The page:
Clare told Ellen that she remembered the waterproofed sheetrock in the bathroom because it was the color of the Araucana eggs. These pretty light green eggs were rare, because there was only one Araucana chicken, and they seemed more valuable. So she knew the waterproof drywall was also more valuable. Here are Grandpa Dibble and Rich working together on the bathroom drywall.The bathroom is insulated to make the electric baseboard heater more effective.
Rob suggested that Ellen post a little house history. So she dug out a box of slides and used the trusty Epson 4870 scanner to get some material. This scanner was purchased for the wedding “Clare and Rob grow up” photo show and Dibble Family slide projects a couple of years ago–this history is another good project for it.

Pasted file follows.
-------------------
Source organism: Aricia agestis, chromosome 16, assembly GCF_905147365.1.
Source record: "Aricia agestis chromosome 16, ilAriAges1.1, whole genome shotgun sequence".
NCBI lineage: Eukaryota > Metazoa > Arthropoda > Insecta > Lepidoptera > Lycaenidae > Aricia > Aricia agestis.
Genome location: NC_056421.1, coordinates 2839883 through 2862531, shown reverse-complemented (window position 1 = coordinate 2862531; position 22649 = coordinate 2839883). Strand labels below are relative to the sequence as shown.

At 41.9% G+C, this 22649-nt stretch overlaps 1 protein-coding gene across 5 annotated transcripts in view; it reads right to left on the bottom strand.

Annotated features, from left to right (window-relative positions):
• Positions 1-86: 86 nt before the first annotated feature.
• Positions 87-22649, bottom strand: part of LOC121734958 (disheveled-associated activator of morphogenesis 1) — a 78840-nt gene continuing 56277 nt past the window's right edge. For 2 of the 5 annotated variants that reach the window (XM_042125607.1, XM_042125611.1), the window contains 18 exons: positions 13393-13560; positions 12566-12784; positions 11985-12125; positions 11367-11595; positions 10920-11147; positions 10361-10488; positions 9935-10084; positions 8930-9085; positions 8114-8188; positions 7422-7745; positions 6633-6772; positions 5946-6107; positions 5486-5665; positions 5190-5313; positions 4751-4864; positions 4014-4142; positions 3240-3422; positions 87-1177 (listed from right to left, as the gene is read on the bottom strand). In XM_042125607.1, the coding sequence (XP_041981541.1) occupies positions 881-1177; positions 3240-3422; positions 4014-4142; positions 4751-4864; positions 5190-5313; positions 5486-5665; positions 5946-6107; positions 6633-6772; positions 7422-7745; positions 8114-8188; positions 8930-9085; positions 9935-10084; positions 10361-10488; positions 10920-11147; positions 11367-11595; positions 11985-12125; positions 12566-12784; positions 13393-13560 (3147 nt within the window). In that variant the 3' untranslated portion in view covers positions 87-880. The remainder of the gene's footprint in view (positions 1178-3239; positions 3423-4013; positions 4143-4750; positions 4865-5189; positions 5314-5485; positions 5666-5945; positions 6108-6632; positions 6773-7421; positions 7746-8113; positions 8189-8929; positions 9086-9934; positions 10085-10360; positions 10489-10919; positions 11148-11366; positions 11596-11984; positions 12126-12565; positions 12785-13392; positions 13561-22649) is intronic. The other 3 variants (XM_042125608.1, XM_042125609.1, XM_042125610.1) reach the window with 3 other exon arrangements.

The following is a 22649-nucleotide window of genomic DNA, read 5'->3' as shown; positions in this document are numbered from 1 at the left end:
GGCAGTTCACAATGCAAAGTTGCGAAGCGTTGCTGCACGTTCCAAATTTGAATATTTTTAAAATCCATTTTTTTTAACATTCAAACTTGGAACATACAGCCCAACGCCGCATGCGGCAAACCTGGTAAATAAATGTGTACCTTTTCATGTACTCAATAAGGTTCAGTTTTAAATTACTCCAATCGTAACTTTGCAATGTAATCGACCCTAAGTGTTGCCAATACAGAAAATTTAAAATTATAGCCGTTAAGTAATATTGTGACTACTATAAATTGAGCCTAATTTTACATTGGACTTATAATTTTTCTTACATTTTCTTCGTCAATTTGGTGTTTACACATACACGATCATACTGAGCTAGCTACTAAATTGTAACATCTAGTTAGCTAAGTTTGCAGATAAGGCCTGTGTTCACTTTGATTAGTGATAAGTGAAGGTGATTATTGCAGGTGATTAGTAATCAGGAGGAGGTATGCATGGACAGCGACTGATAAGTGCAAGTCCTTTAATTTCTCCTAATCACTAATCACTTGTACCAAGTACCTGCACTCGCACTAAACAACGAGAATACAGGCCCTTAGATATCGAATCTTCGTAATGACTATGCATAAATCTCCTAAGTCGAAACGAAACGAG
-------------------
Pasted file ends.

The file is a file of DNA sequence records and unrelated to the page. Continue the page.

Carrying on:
The original house was supposed to be a pottery. The posts were scavanged from the first farm building attempt at the top of the hill. The demolition caused an unfortunate accident for a friend, Bob lost his front teeth when a crosscut saw bounced back. The pottery adventure was over soon afterward and the building became the start of a new home.
The construction method was taken from an article that Grandpa Dibble shared with Dave and Ellen. Most of the house is built like a barn but the concrete slab is well insulated with a treated wood foundation that is surrounded and underlaid by styrofoam and plastic.
The first version of the house was enclosed just in time for Kristen, a niece from California, to visit for a few months. She was the first occupant of the new house.